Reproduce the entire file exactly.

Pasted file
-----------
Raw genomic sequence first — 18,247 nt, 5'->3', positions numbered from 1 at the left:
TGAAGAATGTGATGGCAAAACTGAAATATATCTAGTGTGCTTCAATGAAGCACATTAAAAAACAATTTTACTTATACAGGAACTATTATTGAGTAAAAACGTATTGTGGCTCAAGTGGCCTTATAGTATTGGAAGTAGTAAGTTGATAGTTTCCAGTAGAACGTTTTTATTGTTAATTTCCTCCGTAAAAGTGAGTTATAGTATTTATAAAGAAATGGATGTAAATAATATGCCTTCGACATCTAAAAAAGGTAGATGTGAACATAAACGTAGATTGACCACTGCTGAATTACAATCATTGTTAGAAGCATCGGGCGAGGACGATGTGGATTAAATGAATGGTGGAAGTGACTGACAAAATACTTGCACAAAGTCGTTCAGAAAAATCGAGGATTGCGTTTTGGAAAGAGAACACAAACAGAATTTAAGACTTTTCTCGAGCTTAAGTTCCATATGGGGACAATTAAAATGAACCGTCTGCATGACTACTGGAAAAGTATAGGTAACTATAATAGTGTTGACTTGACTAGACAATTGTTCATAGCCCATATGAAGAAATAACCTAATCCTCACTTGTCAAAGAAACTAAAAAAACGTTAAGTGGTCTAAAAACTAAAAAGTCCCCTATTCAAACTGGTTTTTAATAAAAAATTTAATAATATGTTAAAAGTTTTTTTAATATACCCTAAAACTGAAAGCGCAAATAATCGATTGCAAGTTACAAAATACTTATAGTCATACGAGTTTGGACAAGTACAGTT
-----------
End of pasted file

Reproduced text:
Raw genomic sequence first — 18,247 nt, 5'->3', positions numbered from 1 at the left:
TGAAGAATGTGATGGCAAAACTGAAATATATCTAGTGTGCTTCAATGAAGCACATTAAAAAACAATTTTACTTATACAGGAACTATTATTGAGTAAAAACGTATTGTGGCTCAAGTGGCCTTATAGTATTGGAAGTAGTAAGTTGATAGTTTCCAGTAGAACGTTTTTATTGTTAATTTCCTCCGTAAAAGTGAGTTATAGTATTTATAAAGAAATGGATGTAAATAATATGCCTTCGACATCTAAAAAAGGTAGATGTGAACATAAACGTAGATTGACCACTGCTGAATTACAATCATTGTTAGAAGCATCGGGCGAGGACGATGTGGATTAAATGAATGGTGGAAGTGACTGACAAAATACTTGCACAAAGTCGTTCAGAAAAATCGAGGATTGCGTTTTGGAAAGAGAACACAAACAGAATTTAAGACTTTTCTCGAGCTTAAGTTCCATATGGGGACAATTAAAATGAACCGTCTGCATGACTACTGGAAAAGTATAGGTAACTATAATAGTGTTGACTTGACTAGACAATTGTTCATAGCCCATATGAAGAAATAACCTAATCCTCACTTGTCAAAGAAACTAAAAAAACGTTAAGTGGTCTAAAAACTAAAAAGTCCCCTATTCAAACTGGTTTTTAATAAAAAATTTAATAATATGTTAAAAGTTTTTTTAATATACCCTAAAACTGAAAGCGCAAATAATCGATTGCAAGTTACAAAATACTTATAGTCATACGAGTTTGGACAAGTACAGTT